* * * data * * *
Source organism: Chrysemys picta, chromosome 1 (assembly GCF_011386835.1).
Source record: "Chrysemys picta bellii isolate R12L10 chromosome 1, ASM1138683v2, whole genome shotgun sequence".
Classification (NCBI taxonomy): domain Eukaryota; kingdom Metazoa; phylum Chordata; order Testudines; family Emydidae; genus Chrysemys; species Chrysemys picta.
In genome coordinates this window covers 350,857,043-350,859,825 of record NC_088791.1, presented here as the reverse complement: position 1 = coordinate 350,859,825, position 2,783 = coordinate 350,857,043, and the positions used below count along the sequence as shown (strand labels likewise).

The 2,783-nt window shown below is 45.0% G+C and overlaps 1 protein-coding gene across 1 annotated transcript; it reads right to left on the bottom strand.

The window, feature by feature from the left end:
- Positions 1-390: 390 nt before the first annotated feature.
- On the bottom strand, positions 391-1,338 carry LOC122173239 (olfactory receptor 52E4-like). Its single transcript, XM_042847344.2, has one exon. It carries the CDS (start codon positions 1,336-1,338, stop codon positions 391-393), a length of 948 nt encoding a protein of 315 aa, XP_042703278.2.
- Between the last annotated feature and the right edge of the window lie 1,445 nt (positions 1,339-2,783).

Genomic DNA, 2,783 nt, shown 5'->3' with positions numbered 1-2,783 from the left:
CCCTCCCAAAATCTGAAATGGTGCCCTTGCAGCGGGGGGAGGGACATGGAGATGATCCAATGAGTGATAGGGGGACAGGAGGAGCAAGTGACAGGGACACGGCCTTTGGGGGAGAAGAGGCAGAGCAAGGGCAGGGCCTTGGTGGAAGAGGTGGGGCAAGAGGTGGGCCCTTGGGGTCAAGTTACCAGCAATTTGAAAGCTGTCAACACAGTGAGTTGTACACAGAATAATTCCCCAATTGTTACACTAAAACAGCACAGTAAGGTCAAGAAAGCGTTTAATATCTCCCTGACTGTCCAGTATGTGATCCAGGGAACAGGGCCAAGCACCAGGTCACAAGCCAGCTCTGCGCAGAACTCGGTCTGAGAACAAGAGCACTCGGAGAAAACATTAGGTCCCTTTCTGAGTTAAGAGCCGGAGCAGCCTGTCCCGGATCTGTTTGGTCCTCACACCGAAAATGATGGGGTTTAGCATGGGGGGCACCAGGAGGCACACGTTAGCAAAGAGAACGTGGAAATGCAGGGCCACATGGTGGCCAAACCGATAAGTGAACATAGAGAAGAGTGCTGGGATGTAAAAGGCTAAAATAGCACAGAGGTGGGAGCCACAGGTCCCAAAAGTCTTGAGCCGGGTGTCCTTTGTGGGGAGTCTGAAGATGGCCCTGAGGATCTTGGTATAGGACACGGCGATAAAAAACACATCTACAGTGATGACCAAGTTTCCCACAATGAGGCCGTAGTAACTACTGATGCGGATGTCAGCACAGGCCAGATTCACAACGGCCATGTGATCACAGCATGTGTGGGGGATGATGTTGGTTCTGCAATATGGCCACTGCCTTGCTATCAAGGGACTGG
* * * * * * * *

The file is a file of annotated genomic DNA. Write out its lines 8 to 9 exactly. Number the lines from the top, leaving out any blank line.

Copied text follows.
- On the bottom strand, positions 391-1,338 carry LOC122173239 (olfactory receptor 52E4-like). Its single transcript, XM_042847344.2, has one exon. It carries the CDS (start codon positions 1,336-1,338, stop codon positions 391-393), a length of 948 nt encoding a protein of 315 aa, XP_042703278.2.
- Between the last annotated feature and the right edge of the window lie 1,445 nt (positions 1,339-2,783).